How do you correct this expense problem and injustice to the disabled hunter? You step one state south and look at what is going on. Full inclusion makes it all go away. No more officers pulling people aside to check crossbow permits because they saw a crossbow. No more office workers issuing special crossbow permits. And no more doctors visits that cost a disabled hunter more money to hunt than the rest of us.

Full inclusion immediately does the most important thing that matters to all hunters of MI. It frees up the budget and manpower created to appease the vertical organizations to be applied to the stuff that really matters to a hunter. Stuff like education, management, habitat, research and harvest tracking.
 

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Yep once again another post stating that the crossbow will solve all of MI problems:lol:...:dizzy:
 

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The problem with your assessment is that it has logic attached to it Dan. This is MI where logic seems to be sorely lacking and even more so in the organization that is lobbying against this bill.
Yep once again another post stating that the crossbow will solve all of MI problems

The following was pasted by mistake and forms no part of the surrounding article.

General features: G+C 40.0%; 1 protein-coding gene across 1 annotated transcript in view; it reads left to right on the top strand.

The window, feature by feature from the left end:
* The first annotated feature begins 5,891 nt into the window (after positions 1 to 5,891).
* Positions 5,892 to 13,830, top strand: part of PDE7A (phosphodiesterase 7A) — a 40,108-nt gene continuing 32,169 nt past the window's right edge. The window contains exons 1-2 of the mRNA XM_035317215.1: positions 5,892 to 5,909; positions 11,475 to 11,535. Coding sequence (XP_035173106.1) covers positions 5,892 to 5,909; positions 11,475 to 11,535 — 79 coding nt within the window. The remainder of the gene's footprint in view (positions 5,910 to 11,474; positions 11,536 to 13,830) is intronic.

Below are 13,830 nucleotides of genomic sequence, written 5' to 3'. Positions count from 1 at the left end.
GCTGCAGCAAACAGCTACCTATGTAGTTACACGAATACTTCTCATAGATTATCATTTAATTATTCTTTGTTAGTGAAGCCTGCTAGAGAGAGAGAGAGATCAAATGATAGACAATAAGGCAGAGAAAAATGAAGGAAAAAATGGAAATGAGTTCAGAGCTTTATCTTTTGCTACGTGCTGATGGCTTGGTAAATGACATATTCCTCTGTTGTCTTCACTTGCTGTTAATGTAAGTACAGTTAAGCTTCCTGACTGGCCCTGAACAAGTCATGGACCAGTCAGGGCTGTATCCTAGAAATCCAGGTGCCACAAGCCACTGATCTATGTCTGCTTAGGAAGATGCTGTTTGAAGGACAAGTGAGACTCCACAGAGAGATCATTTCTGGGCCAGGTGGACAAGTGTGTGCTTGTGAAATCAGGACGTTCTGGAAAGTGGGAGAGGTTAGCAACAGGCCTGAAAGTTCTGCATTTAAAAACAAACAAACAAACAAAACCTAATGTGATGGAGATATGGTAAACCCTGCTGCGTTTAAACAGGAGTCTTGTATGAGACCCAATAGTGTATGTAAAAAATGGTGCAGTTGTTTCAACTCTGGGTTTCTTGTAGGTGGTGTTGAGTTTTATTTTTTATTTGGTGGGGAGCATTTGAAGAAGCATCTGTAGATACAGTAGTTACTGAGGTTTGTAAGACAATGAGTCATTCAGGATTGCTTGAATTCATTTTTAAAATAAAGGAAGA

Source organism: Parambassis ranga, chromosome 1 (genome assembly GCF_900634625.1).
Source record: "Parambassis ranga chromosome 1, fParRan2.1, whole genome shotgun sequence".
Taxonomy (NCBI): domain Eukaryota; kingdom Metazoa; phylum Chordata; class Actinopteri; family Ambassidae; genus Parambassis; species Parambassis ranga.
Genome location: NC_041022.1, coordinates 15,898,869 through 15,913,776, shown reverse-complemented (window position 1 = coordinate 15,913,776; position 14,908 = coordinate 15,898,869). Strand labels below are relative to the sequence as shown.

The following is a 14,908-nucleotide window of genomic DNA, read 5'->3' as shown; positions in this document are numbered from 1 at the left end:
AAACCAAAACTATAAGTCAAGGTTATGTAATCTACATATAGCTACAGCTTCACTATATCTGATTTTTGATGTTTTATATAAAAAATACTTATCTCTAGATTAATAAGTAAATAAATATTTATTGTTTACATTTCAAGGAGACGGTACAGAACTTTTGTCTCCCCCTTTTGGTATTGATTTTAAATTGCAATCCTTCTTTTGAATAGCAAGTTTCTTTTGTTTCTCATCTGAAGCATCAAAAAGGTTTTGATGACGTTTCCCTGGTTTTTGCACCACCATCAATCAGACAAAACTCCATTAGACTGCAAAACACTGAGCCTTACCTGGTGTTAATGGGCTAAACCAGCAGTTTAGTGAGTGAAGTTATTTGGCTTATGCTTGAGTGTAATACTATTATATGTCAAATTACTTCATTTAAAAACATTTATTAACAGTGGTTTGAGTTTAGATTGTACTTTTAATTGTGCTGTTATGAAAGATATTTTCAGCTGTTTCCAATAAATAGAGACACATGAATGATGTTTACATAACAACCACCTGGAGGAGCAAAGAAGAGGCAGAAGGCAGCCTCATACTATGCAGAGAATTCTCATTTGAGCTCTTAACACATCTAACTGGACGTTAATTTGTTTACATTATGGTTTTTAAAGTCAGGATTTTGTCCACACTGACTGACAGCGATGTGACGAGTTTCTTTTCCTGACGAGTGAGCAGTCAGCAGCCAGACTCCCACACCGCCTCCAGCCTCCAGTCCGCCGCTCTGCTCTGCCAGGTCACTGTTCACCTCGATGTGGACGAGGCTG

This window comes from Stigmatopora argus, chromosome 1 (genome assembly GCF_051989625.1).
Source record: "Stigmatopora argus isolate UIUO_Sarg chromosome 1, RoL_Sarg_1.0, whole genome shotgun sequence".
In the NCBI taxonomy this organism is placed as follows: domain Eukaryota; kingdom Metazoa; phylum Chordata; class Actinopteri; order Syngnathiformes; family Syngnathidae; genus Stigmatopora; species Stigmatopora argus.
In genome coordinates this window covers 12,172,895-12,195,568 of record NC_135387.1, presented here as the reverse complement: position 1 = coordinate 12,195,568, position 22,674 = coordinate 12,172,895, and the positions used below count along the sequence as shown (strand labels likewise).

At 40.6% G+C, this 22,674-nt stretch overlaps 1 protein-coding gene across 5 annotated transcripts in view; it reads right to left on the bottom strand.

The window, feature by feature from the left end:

It would not solve the all the problems Sbooy, but it certainly would remove some of them.
 

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The problem with your assessment is that it has logic attached to it Dan. This is MI where logic seems to be sorely lacking and even more so in the organization that is lobbying against this bill.It would not solve the all the problems Sbooy, but it certainly would remove some of them.
Logic? Why compare states that are so different from MI? Why not compare states like Wisconsin or Pennsylvania? I'm not even sure, but do they allow crossbows?

"Full inclusion immediately does the most important thing that matters to all hunters of MI. It frees up the budget and manpower created to appease the vertical organizations to be applied to the stuff that really matters to a hunter. Stuff like education, management, habitat, research and harvest tracking."
Oh yeah and I just love it when people know what is important to me:dizzy:...